My Therapist Says to Write Notes to My Future Self
At 13, I told my grandmother that one day everyone would know that I was único, Spanish for unique. That was my code for being queer.
“You already are, my son. The past and the future can never meet. That’s why God placed the present in the middle,” she told me.
My grandmother’s words came back to me in an unexpected way, thanks to the chaos that the Covid-19 pandemic wrought in both the world and my life. Before the pandemic, I had a thriving special events business in San Francisco. I planned elegant galas for startups and cooked and hosted dinner parties in my home for international guests. I received a lot of press and won awards. And then, suddenly, I went from having to decline business to all of my clients canceling on me. In one day, I saw the next 10 months of my life disappear faster than free shots at a Gay Pride fiesta. That night, I woke up in a swamp, my sweat mixed with half a bag of kale chips that I had left under my bedcovers. At least I didn’t wet the bed, like I used to when I got nervous as a child.
I was left in my grandparents’ care after my mother divorced and decided to go to the United States to make a better life for us. I was one year old. When I was six, my mother returned for me, with a new family. I was torn from my grandmother’s arms in the Dominican Republic and taken to an airplane headed to New York. After my arrival, I started to have insomnia, as well as nocturnal panic attacks when I could fall asleep. After I fully assimilated, they eventually stopped. However, they returned after being triggered by 9/11, my grandmother’s death, and a boyfriend’s betrayal.
Still, I was largely able to keep them under control through therapy sessions and the occasional prescription sleeping pill, until the coronavirus struck. I lost not only my business but also my health insurance. A medical necessity became a luxury I could not afford. Meanwhile, my mother went through cancer surgery, and my grandfather died in hospice care, and I couldn’t be there for any of it. I was distraught under the first shutdown.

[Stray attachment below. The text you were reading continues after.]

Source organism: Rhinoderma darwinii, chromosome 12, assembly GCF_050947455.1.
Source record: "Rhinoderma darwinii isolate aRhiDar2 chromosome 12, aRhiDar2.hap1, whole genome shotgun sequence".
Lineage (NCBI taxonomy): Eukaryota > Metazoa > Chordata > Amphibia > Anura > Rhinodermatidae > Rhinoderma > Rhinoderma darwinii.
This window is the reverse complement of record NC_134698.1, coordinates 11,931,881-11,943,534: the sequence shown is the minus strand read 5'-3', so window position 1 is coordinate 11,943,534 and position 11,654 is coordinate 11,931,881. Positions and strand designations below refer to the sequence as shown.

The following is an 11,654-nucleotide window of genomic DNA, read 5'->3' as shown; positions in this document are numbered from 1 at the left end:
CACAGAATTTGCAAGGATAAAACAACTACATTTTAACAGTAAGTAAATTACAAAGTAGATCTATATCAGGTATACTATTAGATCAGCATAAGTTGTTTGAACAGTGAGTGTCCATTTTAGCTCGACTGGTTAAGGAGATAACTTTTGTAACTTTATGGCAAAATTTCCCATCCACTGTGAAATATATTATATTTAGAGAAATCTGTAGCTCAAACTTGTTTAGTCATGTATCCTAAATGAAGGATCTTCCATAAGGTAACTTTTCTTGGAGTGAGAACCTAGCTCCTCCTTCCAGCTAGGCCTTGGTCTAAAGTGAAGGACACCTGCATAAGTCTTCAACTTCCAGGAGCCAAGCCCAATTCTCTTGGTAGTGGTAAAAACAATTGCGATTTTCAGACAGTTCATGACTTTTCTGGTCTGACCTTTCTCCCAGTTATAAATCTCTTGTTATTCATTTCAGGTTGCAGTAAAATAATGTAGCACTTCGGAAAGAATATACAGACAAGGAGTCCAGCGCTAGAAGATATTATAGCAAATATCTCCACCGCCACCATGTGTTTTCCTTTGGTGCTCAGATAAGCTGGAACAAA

Thankfully, I had maintained a good relationship with my therapist, with whom I’ve checked in three to five times a year for the past seven years. When I reached out, she acknowledged the hard times and helped me work out a comfortable payment plan.
My therapist reminded me that the agony I experience from my insomnia and nocturnal attacks is a “special informant,” because it has a crucial message for me.
Here’s how she explained it: We often tend to think of advice as passing on wisdom from parent to child, teacher to student, or, in our case, therapist to patient. But what if we flipped that standard narrative? Our present-day selves advising a not-so-distant future version of ourselves? Think of it as an exercise in self-preservation. Write notes to your future self.
Our lives are subject to constant changes due to unanticipated circumstances, and reading messages from yourself lets you see how your life trajectory has changed since writing them. It also makes you pause and think about how you are really doing beyond social appearances, especially on social media. When you address yourself, your consciousness and thoughts are stored in your words. When you read those messages, it’s like you are being contacted by a former you. It’ll give you a different perspective, which will inform your life, instead of withholding from it.
To help you write the notes, ask yourself these five questions:
- What have I learned up to this point?
- Who are the people I want to always have in my life?
- What makes your heart smile?
- Do I take proper care of myself?
- What am I grateful for?
This task was hard to face. It took me more than a month to turn the practice into a nightly habit before I went to bed. But now I’m grateful for it. It often turns into an in-depth, reflective process, one that sometimes still makes me tear up, but it’s worth it because the practice lets me sleep better, without terrors. It has not solved my problems, but it has helped me cope with them better.
When my therapist checked in to ask if I had tried her recommendation, I told her I had, and added that I took it up a notch by “writing” the messages via voice notes using my smartphone.
“Is that crazy?” I asked.
“No! That’s a great idea! Hearing your intentions through your voice will resonate even more,” she said, noting that she would recommend this practice to other clients.
I asked her if I could get a discount. She laughed and said no but left me with this message, which echoed what my grandmother told me so many years ago: “Our present reality is the result of our past actions. By being cognizant, we create the future, which is always in the now.”